Hyundai i20 Coupe 1.0 turbo 2016 review

Punchy three-cylinder turbo engine gives Hyundai's three-door a boost

Overall Auto Express Rating

4.0 out of 5

The i20 Coupé has plenty of appeal thanks to its sharp looks and long list of kit, while the 1.0-litre turbo petrol engine is a decent performer. You need to keep the revs up to make the most of its power, although the decent six-speed gearbox ensures that’s no hardship. Although the handling is tidy, it could be more engaging, but for most buyers the respectable running costs will offset any lack of driving involvement.

When Hyundai launched the second-generation i20 last year, it marked the start of a new, youthful approach for the supermini. Not only did the range get a fresh look, the three-door was rebranded as the i20 Coupé. Now, for the 2016 model year, Hyundai has added a sporty new engine to the line-up in the shape of a 1.0-litre three-cylinder turbo petrol.

The unit comes in two states of tune. The 99bhp version replaces the naturally aspirated 1.4, while topping the range is a new 118bhp version, which is the most powerful engine seen in a roadgoing i20.

Fire it up, and you’re greeted by a familiar three-cylinder thrum from under the bonnet, although there’s no vibration to go with it. The engine revs freely, and has more of the character of a naturally aspirated unit than a modern turbo. While rivals offer decent power from low revs, the i20 feels at its best at 5,000rpm and above, while the rorty exhaust note gives the car a sporty edge.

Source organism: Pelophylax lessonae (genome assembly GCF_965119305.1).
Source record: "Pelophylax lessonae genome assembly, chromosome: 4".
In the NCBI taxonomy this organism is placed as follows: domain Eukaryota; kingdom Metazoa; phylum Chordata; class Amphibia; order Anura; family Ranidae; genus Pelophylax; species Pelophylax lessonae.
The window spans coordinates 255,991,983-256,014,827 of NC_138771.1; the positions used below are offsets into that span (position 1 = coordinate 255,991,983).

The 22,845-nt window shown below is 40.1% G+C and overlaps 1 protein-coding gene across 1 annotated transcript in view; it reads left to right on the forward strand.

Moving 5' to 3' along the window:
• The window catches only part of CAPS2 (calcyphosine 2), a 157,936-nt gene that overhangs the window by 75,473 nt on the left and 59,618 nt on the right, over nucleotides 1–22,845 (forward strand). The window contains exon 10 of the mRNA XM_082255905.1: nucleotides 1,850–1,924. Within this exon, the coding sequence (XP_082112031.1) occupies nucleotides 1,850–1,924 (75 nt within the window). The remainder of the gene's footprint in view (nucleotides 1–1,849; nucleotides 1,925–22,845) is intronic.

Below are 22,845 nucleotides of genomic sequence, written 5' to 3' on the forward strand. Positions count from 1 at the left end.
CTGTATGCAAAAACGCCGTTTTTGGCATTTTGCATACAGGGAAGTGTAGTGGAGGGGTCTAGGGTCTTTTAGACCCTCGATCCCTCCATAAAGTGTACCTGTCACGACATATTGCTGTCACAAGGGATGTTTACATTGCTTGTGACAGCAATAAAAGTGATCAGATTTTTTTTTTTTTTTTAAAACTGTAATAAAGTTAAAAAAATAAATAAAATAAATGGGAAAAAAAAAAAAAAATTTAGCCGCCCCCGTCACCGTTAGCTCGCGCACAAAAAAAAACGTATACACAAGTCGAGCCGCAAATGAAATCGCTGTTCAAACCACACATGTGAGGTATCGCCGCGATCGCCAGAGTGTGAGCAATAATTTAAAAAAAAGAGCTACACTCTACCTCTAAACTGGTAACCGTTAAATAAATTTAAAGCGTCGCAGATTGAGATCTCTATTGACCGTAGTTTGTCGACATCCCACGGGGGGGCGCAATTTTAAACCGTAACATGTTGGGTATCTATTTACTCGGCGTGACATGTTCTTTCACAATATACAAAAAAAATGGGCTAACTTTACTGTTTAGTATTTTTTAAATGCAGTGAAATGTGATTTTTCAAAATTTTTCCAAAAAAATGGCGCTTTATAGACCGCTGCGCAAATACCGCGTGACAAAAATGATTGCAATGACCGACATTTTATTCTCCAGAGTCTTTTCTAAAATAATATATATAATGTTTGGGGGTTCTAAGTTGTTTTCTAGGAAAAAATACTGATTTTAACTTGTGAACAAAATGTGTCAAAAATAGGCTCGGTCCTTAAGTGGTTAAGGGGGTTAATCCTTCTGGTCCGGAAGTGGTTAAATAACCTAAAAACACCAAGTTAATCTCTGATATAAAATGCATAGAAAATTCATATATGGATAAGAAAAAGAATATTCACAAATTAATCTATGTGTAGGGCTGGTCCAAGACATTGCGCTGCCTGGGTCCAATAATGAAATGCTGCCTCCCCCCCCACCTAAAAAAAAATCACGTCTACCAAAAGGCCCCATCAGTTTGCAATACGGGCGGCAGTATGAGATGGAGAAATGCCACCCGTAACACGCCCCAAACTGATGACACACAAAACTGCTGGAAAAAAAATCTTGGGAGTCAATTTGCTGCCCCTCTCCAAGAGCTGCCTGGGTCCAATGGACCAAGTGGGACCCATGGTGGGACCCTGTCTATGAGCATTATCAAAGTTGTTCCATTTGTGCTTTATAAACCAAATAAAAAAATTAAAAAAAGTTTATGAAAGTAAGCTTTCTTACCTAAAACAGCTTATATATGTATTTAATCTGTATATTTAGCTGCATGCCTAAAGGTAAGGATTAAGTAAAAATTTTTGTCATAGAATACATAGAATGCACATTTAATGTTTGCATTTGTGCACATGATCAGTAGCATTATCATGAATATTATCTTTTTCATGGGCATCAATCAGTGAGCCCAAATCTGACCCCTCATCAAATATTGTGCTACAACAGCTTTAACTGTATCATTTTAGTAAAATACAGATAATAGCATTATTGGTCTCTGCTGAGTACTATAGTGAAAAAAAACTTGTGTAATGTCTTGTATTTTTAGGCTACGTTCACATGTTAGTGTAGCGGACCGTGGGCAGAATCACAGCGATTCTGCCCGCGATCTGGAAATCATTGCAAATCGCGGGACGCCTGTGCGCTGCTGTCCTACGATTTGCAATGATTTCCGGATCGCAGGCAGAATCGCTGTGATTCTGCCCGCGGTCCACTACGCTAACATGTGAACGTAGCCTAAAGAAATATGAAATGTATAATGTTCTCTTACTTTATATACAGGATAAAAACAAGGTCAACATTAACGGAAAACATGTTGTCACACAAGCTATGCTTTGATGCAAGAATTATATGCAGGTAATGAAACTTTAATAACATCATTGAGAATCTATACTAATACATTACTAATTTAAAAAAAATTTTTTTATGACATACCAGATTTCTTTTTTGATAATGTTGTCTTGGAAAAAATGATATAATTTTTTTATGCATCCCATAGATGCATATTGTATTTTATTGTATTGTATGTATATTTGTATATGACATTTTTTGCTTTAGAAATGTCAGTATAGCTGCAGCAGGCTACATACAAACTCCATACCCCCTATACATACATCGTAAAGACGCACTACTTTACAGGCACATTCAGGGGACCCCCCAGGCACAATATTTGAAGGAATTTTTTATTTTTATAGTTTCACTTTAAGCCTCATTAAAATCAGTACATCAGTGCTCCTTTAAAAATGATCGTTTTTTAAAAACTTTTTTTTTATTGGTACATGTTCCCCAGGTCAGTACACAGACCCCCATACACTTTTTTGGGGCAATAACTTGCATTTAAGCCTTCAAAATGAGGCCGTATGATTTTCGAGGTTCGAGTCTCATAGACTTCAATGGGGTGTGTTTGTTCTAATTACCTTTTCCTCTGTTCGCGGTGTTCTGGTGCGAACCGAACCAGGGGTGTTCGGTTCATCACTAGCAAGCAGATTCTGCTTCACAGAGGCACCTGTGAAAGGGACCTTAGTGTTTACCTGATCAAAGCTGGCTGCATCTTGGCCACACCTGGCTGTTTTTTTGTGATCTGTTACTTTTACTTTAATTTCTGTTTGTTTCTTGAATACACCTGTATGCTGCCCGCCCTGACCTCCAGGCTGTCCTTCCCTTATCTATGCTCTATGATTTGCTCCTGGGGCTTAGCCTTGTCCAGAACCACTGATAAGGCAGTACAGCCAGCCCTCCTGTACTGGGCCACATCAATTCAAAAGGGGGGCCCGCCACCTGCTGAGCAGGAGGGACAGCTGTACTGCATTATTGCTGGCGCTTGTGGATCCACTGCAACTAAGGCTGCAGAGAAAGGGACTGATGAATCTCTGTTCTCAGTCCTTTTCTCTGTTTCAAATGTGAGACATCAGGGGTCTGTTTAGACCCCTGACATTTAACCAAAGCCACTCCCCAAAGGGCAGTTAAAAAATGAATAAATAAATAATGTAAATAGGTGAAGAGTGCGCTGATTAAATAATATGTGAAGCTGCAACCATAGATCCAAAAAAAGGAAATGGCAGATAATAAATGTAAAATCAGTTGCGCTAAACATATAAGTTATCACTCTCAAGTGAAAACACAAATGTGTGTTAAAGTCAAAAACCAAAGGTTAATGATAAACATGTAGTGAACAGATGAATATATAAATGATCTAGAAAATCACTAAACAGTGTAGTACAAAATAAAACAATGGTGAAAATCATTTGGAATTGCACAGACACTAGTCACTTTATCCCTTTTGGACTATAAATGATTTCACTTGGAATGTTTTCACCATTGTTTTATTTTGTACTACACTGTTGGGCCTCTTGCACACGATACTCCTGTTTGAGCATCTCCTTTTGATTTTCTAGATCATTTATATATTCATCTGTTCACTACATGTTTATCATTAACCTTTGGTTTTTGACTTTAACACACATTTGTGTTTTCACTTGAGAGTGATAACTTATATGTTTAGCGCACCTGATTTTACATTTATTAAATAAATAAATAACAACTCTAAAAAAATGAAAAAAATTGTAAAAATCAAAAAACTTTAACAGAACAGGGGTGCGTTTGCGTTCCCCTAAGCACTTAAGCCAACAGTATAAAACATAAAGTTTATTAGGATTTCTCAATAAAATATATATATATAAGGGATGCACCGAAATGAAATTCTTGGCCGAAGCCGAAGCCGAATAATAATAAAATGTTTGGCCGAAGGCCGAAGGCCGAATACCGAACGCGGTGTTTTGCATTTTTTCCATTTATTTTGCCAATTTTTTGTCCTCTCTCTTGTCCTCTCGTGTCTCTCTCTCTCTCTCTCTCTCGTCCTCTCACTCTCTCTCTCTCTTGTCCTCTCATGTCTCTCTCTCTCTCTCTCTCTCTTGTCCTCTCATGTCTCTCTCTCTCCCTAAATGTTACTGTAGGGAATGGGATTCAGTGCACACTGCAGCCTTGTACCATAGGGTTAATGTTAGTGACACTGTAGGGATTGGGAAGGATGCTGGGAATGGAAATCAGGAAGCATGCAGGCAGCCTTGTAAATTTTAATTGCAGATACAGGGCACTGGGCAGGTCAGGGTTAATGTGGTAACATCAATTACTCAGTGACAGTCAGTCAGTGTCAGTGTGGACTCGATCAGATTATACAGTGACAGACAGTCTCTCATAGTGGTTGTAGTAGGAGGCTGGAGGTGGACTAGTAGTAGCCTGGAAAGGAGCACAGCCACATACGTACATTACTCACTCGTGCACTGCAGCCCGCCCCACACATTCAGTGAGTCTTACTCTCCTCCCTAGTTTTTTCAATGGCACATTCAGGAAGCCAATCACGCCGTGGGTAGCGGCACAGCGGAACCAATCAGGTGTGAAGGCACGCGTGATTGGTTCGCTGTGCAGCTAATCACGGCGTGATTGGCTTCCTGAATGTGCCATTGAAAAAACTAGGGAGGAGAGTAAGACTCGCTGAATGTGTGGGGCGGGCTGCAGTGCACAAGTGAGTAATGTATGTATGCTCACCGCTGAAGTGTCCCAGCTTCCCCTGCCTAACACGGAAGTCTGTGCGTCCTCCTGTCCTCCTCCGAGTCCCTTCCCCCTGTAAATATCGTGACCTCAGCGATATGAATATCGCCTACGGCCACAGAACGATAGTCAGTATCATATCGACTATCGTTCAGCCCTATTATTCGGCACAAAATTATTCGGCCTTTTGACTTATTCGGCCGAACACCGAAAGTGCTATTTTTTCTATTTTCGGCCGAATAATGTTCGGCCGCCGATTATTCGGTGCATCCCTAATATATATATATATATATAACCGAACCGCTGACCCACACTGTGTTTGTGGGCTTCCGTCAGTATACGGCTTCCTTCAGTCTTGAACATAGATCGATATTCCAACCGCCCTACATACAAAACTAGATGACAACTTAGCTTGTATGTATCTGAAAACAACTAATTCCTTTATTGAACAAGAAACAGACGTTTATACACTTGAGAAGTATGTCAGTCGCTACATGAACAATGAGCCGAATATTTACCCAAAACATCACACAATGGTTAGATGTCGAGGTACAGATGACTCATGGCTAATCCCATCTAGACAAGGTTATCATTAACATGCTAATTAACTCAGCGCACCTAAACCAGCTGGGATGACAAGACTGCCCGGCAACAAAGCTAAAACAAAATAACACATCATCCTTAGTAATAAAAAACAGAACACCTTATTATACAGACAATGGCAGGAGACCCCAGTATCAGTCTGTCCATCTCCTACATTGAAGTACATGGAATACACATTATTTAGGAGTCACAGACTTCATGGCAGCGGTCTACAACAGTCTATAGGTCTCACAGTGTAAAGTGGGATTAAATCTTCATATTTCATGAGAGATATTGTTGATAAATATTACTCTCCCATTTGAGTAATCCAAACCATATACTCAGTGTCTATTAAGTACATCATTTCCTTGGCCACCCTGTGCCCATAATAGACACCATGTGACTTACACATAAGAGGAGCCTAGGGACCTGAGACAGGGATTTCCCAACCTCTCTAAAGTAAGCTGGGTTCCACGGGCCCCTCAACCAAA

Peugeot 208 vs Mazda 2 vs Hyundai i20

You get a six-speed gearbox, but while the lever feels a bit chunky in your palm, shifts are smooth, so it’s easy to keep the engine revving and make the most of its power.

In corners, the Hyundai is safe rather than sporty. There’s plenty of grip and body roll is kept in check pretty well, but the steering wheel doesn’t provide much feedback and the whole chassis is designed to deliver safe understeer when you reach the limits of grip. Take it easy, and while the engine isn’t too raucous, those large 17-inch wheels add a firm edge to the ride; it’s not uncomfortable, but it means the car fidgets at motorway speeds.

Jacked-up Hyundai i20 Active pricing announced

Elsewhere, the i20 Coupé is a smart-looking three-door, although it’s more of a racy hatchback than pure coupé. But that’s no bad thing, as interior space is on a par with the five-door’s, and there’s marginally more boot space, too. Access to the back seats is a little tricky, as the doors aren’tthe biggest, but there’s decent room for two and a tiny middle rear seat if you really need to carry a third passenger.

At £16,200, our Sport Nav test model isn’t cheap – it’s pricier than a 123bhp Ford Fiesta Titanium EcoBoost – but then it comes with a long list of kit, including sat-nav, DAB radio, reversing camera and cruise control. Plus, Hyundai’s five-year warranty is still an attractive bonus.

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